Ahaziah suffers a debilitating fall in his palace in Samaria.  His injury leads to complications which makes it doubtful whether he will recover.  And so, he sends messengers to inquire of the pagan god of the Philistines.


Baal-zebub is literally, “Lord of flies.”  We do not know the details of this pagan deity.  He may have been thought to be able to bring disease or death.  Evidently this god was worshiped in Ekron, the northernmost of the cities of the Philistines.


3                       But the angel of the Lord said to Elijah the Tishbite, “Arise, go up to meet the messengers of the king of Samaria and say to them, ‘Is it because there is no God in Israel that you are going to inquire of Baal‑zebub, the god of Ekron?’

4                       “Now therefore thus says the Lord, ‘You shall not come down from the bed where you have gone up, but you shall surely die.’”  Then Elijah departed. (2 Kings 1:3-4).


Ahaziah had already suffered the judgment of God in his fall.  There are times when God knocks us flat on our back so that we will look up.  But Ahaziah did not look to the Lord in the midst of his illness.  He sought the word of one of the false gods of the land.  In this he sinned.


Where do you turn in times of trouble?  If it is to anyone but the Lord, then you are practicing the same sort of idolatry that Ahaziah practiced.


5                       When the messengers returned to him he said to them, “Why have you returned?”

6                       They said to him, “A man came up to meet us and said to us, ‘Go, return to the king who sent you and say to him, “Thus says the Lord, ‘Is it because there is no God in Israel that you are sending to inquire of Baal‑zebub, the god of Ekron?  Therefore you shall not come down from the bed where you have gone up, but shall surely die.’”’”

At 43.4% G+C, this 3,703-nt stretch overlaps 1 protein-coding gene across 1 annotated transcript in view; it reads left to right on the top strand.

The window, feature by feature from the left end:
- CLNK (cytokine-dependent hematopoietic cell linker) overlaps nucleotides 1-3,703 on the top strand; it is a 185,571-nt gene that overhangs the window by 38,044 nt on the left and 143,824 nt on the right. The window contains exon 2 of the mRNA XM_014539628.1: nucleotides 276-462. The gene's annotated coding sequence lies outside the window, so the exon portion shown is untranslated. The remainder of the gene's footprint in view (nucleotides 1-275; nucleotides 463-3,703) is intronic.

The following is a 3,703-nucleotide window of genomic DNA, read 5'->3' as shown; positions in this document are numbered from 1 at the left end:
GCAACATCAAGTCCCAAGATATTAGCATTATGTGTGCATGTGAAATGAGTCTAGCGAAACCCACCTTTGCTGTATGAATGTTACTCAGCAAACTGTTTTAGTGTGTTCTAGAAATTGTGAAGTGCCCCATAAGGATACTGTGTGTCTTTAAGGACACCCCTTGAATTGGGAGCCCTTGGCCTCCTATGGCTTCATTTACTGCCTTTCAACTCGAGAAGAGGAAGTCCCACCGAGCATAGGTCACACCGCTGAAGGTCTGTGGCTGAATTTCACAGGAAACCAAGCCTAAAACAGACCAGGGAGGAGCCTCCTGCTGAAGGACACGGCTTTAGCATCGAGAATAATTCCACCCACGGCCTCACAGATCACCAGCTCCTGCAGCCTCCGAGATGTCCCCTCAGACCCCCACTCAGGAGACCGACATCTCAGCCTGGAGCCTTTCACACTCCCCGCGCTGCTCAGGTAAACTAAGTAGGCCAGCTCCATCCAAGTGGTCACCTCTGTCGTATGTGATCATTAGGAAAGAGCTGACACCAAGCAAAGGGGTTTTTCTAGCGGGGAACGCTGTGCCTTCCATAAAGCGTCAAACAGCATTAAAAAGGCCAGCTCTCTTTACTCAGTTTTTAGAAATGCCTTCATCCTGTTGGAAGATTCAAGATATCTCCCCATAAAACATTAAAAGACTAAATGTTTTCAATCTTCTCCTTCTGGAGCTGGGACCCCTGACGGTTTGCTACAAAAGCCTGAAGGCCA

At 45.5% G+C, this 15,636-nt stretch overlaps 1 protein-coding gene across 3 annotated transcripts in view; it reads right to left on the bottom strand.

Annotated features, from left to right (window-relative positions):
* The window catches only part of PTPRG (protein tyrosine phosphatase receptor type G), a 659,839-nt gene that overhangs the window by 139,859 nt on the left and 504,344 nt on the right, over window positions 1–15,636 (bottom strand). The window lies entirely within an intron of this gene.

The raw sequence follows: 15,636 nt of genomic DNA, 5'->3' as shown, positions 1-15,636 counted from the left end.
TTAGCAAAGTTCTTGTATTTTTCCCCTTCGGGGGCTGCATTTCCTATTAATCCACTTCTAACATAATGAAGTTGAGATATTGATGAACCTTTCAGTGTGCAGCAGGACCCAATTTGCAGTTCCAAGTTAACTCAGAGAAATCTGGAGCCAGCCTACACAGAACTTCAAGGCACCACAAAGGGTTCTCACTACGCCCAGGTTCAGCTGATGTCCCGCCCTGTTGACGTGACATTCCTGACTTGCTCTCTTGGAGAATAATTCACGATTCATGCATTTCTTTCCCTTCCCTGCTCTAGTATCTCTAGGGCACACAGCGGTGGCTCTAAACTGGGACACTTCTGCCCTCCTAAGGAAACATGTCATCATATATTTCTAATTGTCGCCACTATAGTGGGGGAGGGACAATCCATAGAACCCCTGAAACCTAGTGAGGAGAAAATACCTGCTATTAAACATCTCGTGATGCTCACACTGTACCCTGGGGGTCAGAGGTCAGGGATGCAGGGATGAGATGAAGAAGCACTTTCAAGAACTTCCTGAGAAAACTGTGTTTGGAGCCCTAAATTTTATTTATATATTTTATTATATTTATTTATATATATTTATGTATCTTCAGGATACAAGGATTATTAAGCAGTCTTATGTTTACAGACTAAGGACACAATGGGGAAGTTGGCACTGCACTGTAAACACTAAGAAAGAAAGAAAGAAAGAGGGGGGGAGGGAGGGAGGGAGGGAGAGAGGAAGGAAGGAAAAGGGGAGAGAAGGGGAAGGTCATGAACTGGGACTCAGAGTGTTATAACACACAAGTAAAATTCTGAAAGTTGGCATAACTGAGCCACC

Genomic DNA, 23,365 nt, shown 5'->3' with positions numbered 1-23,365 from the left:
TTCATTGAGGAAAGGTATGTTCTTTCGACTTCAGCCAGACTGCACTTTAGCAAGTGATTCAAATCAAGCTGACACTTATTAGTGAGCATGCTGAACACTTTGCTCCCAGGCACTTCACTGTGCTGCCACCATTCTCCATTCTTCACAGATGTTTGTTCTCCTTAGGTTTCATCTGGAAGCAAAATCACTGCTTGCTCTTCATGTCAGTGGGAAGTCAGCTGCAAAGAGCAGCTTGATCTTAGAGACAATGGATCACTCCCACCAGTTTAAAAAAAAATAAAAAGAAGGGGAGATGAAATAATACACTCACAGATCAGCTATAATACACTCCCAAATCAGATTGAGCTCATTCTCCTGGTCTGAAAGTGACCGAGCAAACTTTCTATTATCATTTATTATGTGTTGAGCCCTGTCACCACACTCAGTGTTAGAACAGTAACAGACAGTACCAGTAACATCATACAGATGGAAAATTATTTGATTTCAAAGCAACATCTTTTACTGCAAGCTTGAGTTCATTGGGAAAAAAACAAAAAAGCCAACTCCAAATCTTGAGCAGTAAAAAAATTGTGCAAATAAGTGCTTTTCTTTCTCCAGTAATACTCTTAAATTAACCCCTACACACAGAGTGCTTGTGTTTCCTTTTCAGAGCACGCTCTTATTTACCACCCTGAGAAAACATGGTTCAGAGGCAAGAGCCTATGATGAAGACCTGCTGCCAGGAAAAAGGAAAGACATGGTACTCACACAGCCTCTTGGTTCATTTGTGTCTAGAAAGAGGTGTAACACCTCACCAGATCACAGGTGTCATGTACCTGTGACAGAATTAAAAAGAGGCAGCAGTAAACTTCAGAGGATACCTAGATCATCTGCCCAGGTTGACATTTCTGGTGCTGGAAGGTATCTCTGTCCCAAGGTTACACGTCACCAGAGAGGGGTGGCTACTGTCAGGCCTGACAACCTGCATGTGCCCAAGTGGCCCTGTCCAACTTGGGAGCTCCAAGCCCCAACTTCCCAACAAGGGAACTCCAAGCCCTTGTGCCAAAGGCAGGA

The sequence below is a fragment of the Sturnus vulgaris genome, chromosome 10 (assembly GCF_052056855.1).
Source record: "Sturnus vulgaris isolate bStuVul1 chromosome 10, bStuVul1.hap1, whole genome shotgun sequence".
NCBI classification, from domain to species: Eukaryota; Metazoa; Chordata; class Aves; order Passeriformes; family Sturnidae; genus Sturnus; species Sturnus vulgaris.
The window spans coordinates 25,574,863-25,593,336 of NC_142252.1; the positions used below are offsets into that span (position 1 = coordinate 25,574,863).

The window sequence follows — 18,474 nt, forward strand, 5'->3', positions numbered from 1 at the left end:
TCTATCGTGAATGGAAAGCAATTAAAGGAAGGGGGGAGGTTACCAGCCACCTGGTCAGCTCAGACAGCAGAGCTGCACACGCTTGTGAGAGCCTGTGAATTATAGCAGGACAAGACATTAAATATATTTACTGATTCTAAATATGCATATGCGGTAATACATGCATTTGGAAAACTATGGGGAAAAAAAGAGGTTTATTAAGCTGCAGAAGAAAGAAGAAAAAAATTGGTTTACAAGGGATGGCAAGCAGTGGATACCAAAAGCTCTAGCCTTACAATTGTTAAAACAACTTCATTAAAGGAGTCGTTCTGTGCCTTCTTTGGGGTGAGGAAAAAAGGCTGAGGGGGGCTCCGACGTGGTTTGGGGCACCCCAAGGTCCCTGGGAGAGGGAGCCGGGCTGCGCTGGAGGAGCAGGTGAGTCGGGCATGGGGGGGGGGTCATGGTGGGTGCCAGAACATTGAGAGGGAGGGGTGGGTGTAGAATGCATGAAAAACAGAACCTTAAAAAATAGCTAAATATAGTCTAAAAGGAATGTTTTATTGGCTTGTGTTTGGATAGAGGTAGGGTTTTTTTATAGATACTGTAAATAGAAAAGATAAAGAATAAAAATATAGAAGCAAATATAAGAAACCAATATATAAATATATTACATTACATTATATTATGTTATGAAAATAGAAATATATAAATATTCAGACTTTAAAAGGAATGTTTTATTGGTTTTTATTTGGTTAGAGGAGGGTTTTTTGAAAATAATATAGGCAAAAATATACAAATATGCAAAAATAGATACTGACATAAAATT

7                       He said to them, “What kind of man was he who came up to meet you and spoke these words to you?”

8                       They answered him, “He was a hairy man with a leather girdle bound about his loins.”  And he said, “It is Elijah the Tishbite.” (2 Kings 1:5-8).


Ahaziah had sent to the “Lord of the Flies” in time of trouble.  But his servants were met by a “hairy man” - literally, a “lord of hair.”   Evidently Elijah was known by the clothes that he wore.  Instead of wearing the more traditional linen, cotton or wool, Elijah wore the coarse, hairy skin of a camel with a leather waistband.


Elijah asks a rhetorical question.  “Is there no God in Israel?”  We see this refrain three times in this chapter (1:3, 6, 16).  It is a rhetorical question because it expects no answer.  The answer is obvious.  The question points out the sin of Ahaziah.  He was acting as though there were no God in Israel.  He was a practicing atheist.  That is what happens when you sin.  You are living as though God does not exist.  You are living as though there is no God in Israel.